In this paper, they examine the effect of losing school mates or peers due to school choice. Specifically, in Charlotte-Mecklenburg county, they find that 5th grade students who have a 5th grade neighbor who applies for and wins a school choice lottery are substantially more likely to be arrested and incarcerated as a young adult. These increases in young adult arrests substantially outweigh the reduction in arrests that occur among the lottery winners, suggesting that school choice in this environment leads to an increase in crime.
Professor Steve Ross’s work (with Weiran Huang and Ashlyn Nelson) on foreclosure spillovers was the Featured Working Paper for October 4, 2021 on the National Bureau of Economic Research homepage: https://www.nber.org/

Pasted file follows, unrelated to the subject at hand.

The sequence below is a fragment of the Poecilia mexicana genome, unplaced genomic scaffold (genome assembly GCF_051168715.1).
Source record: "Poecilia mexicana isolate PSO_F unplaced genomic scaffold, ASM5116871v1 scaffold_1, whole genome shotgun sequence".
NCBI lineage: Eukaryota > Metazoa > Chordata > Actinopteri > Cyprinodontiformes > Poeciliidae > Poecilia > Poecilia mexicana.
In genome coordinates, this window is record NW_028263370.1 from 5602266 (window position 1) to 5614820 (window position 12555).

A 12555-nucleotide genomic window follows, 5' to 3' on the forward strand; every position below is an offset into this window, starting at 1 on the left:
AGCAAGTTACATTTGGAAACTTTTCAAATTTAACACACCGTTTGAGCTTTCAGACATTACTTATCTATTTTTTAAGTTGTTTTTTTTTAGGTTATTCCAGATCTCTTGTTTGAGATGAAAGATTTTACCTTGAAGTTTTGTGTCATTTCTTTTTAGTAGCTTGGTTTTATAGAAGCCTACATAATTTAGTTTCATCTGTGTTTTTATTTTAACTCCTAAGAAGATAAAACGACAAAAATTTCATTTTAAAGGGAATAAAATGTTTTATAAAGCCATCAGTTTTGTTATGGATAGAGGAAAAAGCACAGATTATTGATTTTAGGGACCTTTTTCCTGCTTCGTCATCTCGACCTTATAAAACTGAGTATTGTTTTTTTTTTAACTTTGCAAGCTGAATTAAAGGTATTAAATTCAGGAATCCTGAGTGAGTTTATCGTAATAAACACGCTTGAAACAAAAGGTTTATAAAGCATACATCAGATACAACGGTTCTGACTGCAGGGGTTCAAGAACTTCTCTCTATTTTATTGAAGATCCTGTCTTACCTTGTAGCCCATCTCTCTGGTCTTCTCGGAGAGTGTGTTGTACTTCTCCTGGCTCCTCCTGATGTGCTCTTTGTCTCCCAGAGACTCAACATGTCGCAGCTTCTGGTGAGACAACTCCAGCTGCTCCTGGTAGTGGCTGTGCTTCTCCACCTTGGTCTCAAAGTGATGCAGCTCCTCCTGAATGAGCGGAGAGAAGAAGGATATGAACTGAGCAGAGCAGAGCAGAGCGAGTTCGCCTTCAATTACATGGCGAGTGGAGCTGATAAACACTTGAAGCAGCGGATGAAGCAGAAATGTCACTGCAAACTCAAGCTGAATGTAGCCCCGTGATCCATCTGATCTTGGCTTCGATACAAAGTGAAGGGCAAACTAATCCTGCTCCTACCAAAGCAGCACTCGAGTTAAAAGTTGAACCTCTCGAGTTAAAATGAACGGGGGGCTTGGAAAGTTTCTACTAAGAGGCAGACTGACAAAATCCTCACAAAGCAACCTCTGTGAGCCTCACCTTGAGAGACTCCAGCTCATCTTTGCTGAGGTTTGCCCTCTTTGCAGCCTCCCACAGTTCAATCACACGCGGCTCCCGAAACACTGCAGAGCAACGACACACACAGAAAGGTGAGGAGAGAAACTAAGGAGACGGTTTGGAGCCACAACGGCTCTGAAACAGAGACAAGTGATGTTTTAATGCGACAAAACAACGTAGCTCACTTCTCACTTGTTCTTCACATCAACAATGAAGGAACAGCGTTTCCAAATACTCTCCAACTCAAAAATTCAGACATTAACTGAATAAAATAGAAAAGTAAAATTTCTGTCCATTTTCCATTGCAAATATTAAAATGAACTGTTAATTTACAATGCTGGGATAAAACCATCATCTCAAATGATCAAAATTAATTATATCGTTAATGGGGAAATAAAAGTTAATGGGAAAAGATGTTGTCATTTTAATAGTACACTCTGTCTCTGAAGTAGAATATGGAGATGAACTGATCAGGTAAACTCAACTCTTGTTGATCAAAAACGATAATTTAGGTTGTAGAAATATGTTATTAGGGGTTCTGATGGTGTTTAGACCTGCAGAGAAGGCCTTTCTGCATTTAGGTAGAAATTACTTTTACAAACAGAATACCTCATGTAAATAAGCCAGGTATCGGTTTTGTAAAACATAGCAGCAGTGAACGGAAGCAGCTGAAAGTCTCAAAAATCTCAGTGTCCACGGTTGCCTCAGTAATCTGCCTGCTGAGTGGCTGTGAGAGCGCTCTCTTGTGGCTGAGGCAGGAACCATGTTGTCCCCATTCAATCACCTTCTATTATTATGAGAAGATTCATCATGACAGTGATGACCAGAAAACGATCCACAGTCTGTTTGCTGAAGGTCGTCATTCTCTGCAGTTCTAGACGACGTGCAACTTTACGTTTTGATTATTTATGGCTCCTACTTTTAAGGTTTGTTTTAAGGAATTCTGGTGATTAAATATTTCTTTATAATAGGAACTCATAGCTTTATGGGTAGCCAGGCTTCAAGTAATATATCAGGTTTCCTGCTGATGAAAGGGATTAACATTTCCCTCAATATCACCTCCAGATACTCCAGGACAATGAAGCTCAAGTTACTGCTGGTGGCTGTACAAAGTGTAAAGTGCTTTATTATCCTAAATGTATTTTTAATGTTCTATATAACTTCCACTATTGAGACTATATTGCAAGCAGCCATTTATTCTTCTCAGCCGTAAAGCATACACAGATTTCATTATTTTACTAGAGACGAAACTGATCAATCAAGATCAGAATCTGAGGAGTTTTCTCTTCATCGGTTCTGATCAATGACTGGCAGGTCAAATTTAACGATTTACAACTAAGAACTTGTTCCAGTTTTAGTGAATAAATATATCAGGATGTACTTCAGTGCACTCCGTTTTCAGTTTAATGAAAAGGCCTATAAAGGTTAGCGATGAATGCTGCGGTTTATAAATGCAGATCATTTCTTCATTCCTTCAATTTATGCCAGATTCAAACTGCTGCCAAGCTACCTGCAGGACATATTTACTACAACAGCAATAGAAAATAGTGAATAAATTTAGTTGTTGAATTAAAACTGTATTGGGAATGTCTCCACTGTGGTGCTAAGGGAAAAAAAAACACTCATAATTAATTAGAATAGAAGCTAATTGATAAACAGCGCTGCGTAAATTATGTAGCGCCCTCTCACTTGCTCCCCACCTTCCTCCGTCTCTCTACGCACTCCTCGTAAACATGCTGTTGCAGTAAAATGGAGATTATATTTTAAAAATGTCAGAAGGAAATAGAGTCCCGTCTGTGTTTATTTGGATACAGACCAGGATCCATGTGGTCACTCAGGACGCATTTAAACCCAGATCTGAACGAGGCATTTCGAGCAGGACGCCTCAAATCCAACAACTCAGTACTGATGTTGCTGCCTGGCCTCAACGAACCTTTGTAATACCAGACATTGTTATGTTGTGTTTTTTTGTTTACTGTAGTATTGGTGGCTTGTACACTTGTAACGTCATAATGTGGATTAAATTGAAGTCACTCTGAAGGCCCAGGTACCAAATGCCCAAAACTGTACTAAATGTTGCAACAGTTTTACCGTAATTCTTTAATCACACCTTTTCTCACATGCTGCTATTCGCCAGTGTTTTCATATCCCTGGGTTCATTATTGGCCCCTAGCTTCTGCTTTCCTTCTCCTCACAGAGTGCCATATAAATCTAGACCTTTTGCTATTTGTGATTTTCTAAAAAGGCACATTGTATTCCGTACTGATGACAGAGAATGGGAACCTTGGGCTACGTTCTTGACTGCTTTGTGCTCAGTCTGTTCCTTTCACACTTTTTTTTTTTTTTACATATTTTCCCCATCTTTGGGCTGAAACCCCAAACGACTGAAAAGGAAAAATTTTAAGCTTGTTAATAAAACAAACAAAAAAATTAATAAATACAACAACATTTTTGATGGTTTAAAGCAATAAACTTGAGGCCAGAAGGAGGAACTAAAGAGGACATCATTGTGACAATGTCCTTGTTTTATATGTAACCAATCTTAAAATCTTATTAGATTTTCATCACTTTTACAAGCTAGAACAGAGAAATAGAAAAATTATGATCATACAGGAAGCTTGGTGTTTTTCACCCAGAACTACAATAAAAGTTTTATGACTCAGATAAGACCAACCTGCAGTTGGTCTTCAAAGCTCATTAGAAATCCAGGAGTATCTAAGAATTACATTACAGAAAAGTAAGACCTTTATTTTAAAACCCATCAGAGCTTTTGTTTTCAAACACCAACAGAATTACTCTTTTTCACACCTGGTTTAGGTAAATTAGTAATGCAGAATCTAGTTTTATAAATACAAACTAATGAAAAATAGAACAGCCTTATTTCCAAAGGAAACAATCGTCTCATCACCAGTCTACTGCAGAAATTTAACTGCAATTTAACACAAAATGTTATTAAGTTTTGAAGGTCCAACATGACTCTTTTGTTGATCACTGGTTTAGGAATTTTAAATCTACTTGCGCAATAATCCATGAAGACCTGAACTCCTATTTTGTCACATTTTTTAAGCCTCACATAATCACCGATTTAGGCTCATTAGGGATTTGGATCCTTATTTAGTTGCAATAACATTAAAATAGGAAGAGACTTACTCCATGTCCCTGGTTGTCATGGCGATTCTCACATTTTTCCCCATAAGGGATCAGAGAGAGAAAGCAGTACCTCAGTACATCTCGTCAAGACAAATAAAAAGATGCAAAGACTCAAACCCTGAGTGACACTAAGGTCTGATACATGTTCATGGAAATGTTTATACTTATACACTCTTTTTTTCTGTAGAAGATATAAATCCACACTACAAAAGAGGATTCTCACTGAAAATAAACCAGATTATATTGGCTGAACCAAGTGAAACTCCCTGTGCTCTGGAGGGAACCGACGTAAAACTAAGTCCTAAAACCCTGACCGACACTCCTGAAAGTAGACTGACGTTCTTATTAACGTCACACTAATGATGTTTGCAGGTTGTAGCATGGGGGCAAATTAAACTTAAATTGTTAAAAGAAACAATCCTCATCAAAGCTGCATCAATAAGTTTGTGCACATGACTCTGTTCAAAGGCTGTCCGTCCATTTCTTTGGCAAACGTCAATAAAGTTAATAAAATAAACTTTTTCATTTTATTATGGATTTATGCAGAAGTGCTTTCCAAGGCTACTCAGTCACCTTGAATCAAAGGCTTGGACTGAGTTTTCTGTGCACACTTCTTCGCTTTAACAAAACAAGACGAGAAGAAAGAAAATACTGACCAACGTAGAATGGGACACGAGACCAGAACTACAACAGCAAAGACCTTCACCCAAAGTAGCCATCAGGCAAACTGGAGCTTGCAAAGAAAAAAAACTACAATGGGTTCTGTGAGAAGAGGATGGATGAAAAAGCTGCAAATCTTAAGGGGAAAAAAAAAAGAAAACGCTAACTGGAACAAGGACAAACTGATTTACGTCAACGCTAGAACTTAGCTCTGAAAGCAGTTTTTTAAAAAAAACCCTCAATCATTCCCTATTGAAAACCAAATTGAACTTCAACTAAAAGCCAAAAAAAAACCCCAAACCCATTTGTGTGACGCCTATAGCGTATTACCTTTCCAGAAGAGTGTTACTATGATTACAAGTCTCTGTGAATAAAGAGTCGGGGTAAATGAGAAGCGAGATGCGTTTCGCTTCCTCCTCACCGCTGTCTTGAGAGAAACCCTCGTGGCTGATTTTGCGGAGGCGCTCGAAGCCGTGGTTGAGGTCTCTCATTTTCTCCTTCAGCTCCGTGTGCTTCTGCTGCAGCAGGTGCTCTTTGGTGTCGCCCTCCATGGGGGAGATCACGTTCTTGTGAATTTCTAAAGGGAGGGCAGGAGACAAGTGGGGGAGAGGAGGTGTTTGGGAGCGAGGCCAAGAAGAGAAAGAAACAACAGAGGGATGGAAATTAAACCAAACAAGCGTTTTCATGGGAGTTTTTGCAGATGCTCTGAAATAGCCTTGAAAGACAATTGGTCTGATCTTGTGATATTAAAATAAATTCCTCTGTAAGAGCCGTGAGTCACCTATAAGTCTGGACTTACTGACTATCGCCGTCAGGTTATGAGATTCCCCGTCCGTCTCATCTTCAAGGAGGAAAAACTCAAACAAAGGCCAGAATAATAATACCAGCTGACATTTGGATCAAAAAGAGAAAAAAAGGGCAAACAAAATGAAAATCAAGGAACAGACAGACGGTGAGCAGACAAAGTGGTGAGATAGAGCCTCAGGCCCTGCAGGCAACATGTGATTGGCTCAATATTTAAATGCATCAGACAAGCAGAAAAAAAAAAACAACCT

The paper “Broad Effects of Foreclosure Spillover” shows that spillovers can explain over 60% of the increase in the dispersion of foreclosure rates across neighborhoods during the foreclosure crisis.
Professor Steve Ross’s work (with Eric Brunner and Shaun Dougherty) on the positive effects for students of attending one of Connecticut’s technical high schools was the Featured Working Paper for September 17, 2021 on the National Bureau of Economic Research homepage: https://www.nber.org/
The Program on Children “focuses on economic behavior related to children, child health, and child economic and social well being.” Professor Simon’s research interests include health inequality, policy and health capital accumulation, early life and childhood human capital accumulation, and public policy evaluation.